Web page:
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V. Palanivelu Odayar Vs. P. Jagannadhan - Court Judgment

LegalCrystal Citation
SubjectTenancy
CourtChennai High Court
Decided On
Reported in(1962)2MLJ164
AppellantV. Palanivelu Odayar
RespondentP. Jagannadhan
Excerpt:
- .....for the landlord, contends that the order of the revenue court is wrong as the petitioner has a right of appeal by virtue of an express provision in that regard under section 13 (2) of the act. section 13 refers to adjudication of disputes between the landlord and a pannaiyal. but that jurisdiction is given to the conciliation officer only in respect of cases not otherwise expressly provided for under the act. if there is an adjudication of dispute between landlord and a pannaiyal under the provisions of section 13, there can be no doubt that there will be a right of appeal to an aggrieved party under sub-section (2) to that section. the question then is whether the order of the conciliation officer in the instant case can be said to come within the terms of section 13. mr......
Judgment:

S. Ramachandra Iyer, C.J.

1. This Revision Petition raises the question of the competency of an appeal to the Revenue Court from an order passed by the Conciliation Officer under Section 12(2) of the Madras Tanjore Tenants and Pannaiyals Protection Act, 1952. The Conciliation Officer, purporting to act under Section 12 (3) of the Act, directed the restoration of the respondent to the service of the petitioner who is the landlord. The landlord filed an appeal to the Revenue Court against the order so directing him to take back the pannaiyal. The Revenue Court has rejected the appeal on the ground that no appeal lies in regard to an order under Section 12 (3). Mr. Venkataraman, who appears for the landlord, contends that the order of the Revenue Court is wrong as the petitioner has a right of appeal by virtue of an express provision in that regard under Section 13 (2) of the Act. Section 13 refers to adjudication of disputes between the landlord and a pannaiyal. But that jurisdiction is given to the Conciliation Officer only in respect of cases not otherwise expressly provided for under the Act. If there is an adjudication of dispute between landlord and a pannaiyal under the provisions of Section 13, there can be no doubt that there will be a right of appeal to an aggrieved party under Sub-section (2) to that section. The question then is whether the order of the Conciliation Officer in the instant case can be said to come within the terms of Section 13. Mr. Venkataraman contends that, as Section 13 refers to all disputes generally between landlord and a pannaiyal, it should comprehend a dispute in regard to the dismissal of a pannaiyal as well. It is no doubt true that the terms of Section 13 are wide,; but it must be noticed that the section itself opens by Stating 'Save as otherwise expressly provided in this Act.' Section 12 is an express provision in regard to a particular class of disputes between the landlord and a pannaiyal, namely, that relating to the dismissal. That category of disputes between the landlord and pannaiyal should therefore be held to be taken out of the ambit of the authority given to the Conciliation Officer under Section 13. It is, however, contended that, as both under Sections 12 and 13, the jurisdiction to decide disputes is given to the Conciliation Officer and as the wording of Section 13 is wide enough to include all category of cases, the beneficent provisions as to appeal would apply to the instant case as well. I am unable to agree. As stated before, Section 13 does not in terms apply to cases covered by Section 12. It is however contended that there is no understandable reason as to why the Legislature should confer a right of appeal to the Revenue Court from an order under Section 13(1) and why it should not confer such a right in regard to an order under Section 12 (3), which practically compels the landowner to take back a pannaiyal against his choice. I am unable to see any force in this contention. If a' statute does not provide a right of appeal in a particular case, there would be no purpose in examining the reason for it; for, if the reason is not good, we cannot imply a right of appeal where there is none. It may be that the Legislature thought that, in the case of orders directing pannaiyals to be restored to service, there should be a finality and no right of appeal. In most cases pannaiyals would be too poor to take up a matter in appeal. Secondly, it might have thought that there was no necessity for an appeal from the point of view of the landowner also because if he is unwilling to re-entertain the panniyal, he need only pay some compensation and be under no further obligation to take him back. The provisions of Section 12 are clear; there is no right of appeal conferred against order thereunder. I am therefore of opinion that the Revenue Court was right when it held that the appeal by the landlord against the order directing him to re-entertain the panniyal was not maintainable.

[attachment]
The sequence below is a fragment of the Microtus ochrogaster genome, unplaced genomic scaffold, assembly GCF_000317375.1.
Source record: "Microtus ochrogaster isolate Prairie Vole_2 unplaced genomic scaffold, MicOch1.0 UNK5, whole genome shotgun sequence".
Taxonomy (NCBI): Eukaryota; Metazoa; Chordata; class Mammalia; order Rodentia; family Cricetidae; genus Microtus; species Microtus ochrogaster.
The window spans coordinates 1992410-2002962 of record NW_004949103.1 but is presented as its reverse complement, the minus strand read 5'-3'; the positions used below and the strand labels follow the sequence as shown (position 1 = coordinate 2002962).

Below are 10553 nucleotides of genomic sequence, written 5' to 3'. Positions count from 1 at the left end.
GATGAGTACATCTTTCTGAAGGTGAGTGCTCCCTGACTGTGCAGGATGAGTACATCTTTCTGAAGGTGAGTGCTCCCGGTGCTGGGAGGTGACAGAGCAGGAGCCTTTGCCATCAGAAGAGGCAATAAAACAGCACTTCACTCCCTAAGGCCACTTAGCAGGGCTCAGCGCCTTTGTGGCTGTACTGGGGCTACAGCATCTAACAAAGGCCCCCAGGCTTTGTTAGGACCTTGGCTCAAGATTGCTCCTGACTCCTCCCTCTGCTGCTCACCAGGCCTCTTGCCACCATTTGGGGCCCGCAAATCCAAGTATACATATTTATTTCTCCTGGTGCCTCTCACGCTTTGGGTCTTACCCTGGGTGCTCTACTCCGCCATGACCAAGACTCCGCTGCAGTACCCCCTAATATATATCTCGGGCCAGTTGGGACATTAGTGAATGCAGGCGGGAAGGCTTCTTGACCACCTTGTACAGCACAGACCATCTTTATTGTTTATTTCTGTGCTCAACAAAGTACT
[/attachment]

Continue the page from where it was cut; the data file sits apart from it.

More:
2. The Civil Revision Petition fails and is dismissed with costs.


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